Among the many challenges an expat could face is homesickness or having melancholy mood that could lead to depression or anxiety attack. Another is surviving hunger and food cravings. Thai food are known to be spicy. Not only that, going in a restaurant without an English menu is difficult or even buying a food from the street vendor when no one can translate or write the order. As a quick recourse, 24/7 convenient stores offer an "easy-go" food readily available to eat only to the disadvantage of having a limited variety of menu. Mingling with locals and making friends is even a snag. Some locals could speak English but the comprehension level is different. Learning a bit of the local language is a benefit but understanding their ways and practices, or adapting their nature means survival.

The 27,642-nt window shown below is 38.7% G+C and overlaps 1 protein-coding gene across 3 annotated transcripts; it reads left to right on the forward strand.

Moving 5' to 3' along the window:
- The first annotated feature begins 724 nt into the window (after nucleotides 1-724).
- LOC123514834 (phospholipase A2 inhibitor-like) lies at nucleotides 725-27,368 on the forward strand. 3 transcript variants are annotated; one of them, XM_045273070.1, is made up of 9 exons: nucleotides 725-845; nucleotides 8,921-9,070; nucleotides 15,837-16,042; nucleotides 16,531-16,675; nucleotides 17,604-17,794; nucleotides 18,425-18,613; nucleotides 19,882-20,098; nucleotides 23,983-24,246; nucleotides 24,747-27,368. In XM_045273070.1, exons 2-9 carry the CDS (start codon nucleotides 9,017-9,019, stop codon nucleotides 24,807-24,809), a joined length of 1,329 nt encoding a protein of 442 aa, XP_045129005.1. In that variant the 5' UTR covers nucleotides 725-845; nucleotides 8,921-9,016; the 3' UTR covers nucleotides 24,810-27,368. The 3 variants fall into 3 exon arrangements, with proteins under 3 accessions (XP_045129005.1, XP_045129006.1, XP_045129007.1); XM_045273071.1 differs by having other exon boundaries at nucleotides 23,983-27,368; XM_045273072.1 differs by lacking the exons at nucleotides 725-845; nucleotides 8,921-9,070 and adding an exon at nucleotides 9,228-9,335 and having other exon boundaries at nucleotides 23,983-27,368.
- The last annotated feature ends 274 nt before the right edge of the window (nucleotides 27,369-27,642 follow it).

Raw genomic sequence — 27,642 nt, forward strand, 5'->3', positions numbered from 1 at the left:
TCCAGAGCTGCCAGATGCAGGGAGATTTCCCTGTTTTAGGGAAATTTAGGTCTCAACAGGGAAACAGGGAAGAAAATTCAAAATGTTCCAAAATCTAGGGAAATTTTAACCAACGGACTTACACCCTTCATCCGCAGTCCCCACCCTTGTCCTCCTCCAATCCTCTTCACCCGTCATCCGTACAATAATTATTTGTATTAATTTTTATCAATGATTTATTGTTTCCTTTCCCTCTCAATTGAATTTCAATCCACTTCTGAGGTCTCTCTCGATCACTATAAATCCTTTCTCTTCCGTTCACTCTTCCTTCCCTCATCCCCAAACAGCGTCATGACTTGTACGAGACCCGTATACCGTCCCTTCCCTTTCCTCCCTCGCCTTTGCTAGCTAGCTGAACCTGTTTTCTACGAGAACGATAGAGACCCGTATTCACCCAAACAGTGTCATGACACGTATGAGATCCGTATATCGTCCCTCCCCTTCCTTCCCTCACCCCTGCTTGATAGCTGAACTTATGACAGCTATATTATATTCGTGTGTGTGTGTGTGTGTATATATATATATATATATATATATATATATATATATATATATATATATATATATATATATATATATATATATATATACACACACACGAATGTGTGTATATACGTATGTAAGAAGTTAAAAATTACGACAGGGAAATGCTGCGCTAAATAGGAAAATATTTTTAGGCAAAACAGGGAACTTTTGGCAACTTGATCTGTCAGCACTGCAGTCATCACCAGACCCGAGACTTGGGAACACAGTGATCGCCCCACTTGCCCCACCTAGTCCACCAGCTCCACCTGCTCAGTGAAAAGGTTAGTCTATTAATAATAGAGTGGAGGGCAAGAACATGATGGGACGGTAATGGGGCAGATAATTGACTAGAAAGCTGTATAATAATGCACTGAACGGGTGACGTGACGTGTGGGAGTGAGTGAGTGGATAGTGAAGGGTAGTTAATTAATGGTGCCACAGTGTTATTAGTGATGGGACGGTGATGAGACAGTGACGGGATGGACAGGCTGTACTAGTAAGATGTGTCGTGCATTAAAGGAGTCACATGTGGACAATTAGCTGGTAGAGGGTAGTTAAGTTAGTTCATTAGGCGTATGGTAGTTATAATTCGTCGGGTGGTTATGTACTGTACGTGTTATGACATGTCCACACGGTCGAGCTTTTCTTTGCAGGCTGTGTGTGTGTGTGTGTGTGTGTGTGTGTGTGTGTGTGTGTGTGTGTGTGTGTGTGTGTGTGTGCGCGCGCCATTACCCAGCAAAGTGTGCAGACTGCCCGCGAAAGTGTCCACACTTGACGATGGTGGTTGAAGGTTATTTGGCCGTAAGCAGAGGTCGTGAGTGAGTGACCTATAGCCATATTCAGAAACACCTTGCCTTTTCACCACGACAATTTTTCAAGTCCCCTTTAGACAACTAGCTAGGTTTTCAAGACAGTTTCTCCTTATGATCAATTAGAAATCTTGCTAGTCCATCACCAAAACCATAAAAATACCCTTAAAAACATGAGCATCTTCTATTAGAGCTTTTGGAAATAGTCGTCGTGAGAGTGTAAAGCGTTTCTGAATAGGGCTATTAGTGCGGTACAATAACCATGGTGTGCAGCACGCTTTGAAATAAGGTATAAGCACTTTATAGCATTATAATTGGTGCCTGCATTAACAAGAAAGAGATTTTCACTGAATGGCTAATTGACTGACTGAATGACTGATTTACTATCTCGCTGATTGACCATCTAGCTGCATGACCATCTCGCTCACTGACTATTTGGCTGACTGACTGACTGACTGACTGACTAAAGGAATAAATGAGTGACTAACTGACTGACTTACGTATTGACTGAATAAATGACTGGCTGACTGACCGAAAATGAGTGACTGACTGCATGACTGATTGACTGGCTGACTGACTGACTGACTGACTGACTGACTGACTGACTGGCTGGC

Eventually, life will become easy. Getting familiar of the people and the place is a good point to start. Thai people are generally friendly and accommodating. Trying to be an expat in another country requires a thorough decision-making that considers the culture and nature of the place along with the self-assessment of adaptability and stress tolerance.

"Whatever place you may go, life is hard only if you don't allow yourself to see the beauty that lies on it."